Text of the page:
ZooFit Recipe of the Week: Portobello Bacon

Not too long ago, Chris and I used to say we were not completely vegetarian because, Bacon. What we basically meant was we WOULD go completely vegetarian, but bacon was too good to eliminate from our diet (provided it was sustainably sourced- no factory farm bacon for us).

Then I came across this fancy recipe for vegan bacon using portobello mushrooms. I thought maybe I’d try it. There was only one small problem. The recipe called for about 2 tablespoons of soy sauce. Even if I used a low-sodium tamari or coconut amino, 2 tablespoons is a LOT of sodium, especially for someone on a low-salt diet (or actually, a diet containing the amount of salt a human should limit their consumption to).

My husband and I have noticed an interesting problem with most restaurants when we go out to eat. It’s very rare for us to find a restaurant which doesn’t salt the living crap out of their dishes. It seems to us that many chefs don’t recognize any other spice except salt to give their dishes flavor.

Since departing from the land of high sodium, I have discovered a variety of ways to flavor dishes and recipes without using salt. My two favorite methods are lemon or lime juice, and apple cider vinegar. These two (okay technically three) flavors make any dish divine without any salt added.

The other way to flavor your dish is to use spices. I especially am found of turmeric, since it not only is a very strong spice, but it is anti-inflammatory. I think I put turmeric in at least one meal every day.

But turmeric isn’t the only way to flavor something. There are Italian spices, Mexican spices, Indian and Asian spices. None of these REQUIRE salt. And they make your food delicious, and healthier than ever before.

So back to the bacon debacle. I wanted to try this vegan bacon but I certainly wasn’t going to use the soy sauce. And with garlic being the only other spice the recipe called for, I decided to immediately experiment.

I decided one spice this recipe definitely needed was, yup, turmeric. But what else? Well, the original called for garlic, so that would be good. And one of Chris’ favorite flavors is paprika, especially the smoky paprika. A dash of onion powder might be prudent, and some black pepper.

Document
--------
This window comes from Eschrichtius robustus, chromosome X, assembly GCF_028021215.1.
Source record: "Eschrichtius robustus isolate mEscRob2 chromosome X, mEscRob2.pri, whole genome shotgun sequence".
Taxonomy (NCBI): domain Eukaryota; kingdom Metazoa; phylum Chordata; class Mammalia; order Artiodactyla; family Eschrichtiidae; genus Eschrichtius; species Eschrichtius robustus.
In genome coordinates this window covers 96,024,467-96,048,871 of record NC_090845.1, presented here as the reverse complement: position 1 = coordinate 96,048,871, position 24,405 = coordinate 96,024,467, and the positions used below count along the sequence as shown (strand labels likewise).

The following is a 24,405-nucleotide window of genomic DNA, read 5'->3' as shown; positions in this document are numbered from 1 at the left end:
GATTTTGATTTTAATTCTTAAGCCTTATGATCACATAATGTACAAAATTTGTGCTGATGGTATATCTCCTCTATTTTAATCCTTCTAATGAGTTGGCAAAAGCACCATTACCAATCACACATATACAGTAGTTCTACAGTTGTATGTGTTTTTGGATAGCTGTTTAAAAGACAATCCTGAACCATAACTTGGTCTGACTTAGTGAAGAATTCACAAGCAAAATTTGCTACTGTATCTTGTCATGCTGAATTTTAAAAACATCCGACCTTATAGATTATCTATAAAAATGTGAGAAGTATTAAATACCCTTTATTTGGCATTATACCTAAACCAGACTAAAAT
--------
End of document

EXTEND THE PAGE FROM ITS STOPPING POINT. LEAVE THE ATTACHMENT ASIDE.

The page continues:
With my modifications, I made my portobello bacon. Soon the house was smelling like wonderful spices. Chris asked what I was cooking. “Bacon,” I told him. He gave me a look. See, I make vegan alternatives enough, especially cheeses, where Chris is told “this is vegan cheese, this is vegan ricotta, this is vegan sausage” and it doesn’t taste like the real thing. So, I understood his doubt.

“Just try it,” I said. “It’s an experiment.”

He got a little impatient once the bacon was fully cooked. It smells amazing (I’m making a batch right now as I type this, and I want to EAT ALL OF IT). I sprinkled a little on his lunch salad. About five minutes later Chris comes into the kitchen.

“Where’s the rest of that bacon?”

“The fake bacon?”

“Oh, no, that shit is the REAL DEAL!”

And we sealed our fate. Well, mostly Chris’ fate. I still occasionally eat meat, especially fish (salmon is really good for my joints). But creating portobello bacon turned Chris into a full-fledged vegetarian.

Which is fine. A lot healthier for us, and a better impact on the environment. As long as no one tells me how much water portobello mushrooms require, or that they are only grown in some exotic far-off country…

Here’s my secret Portobello Bacon recipe, which has slightly evolved even a little more since that fateful day I experimented.

Ingredients

  • 1-2 portobello mushrooms
  • 3 Tbsp olive oil
  • 1 Tbsp apple cider vinegar
  • 1 tsp low-sodium tamari (optional, but it does add a little something)
  • 1 tsp each paprika, turmeric, garlic
  • 1/2 tsp each onion powder and ground mustard
  • 1/4 tsp ground black pepper

Directions

  1. Remove the stalks from the caps and thinly slice the caps, about a 1/4 inch thick.
  2. In a large mixing bowl, combine the remaining ingredients. Toss with mushroom slices until well coated.
  3. Turn on oven to 400F degrees. Cover a baking sheet with parchment paper and place coated slices in a single layer.
  4. Bake in oven for 15 minutes. Take out of oven and flip the slices over. Return to oven for 7-10 minutes.
  5. For crispier bacon, after ten minutes, turn oven off and let bacon passively bake for another 5 minutes before removing.
  6. Use as you would bacon in any recipe- cut it or crumble it for salad or soup topping. Layer on a black bean burger or sandwich. Wrap around dates. Add to casseroles. Seriously, the sky is the limit.

How’d it go? Did you like it? It’s freaking unreal, isn’t it? Mushroom bacon, what will we think of next?

Here’s to eating clean and living green in the most positive ZooFit fashion!

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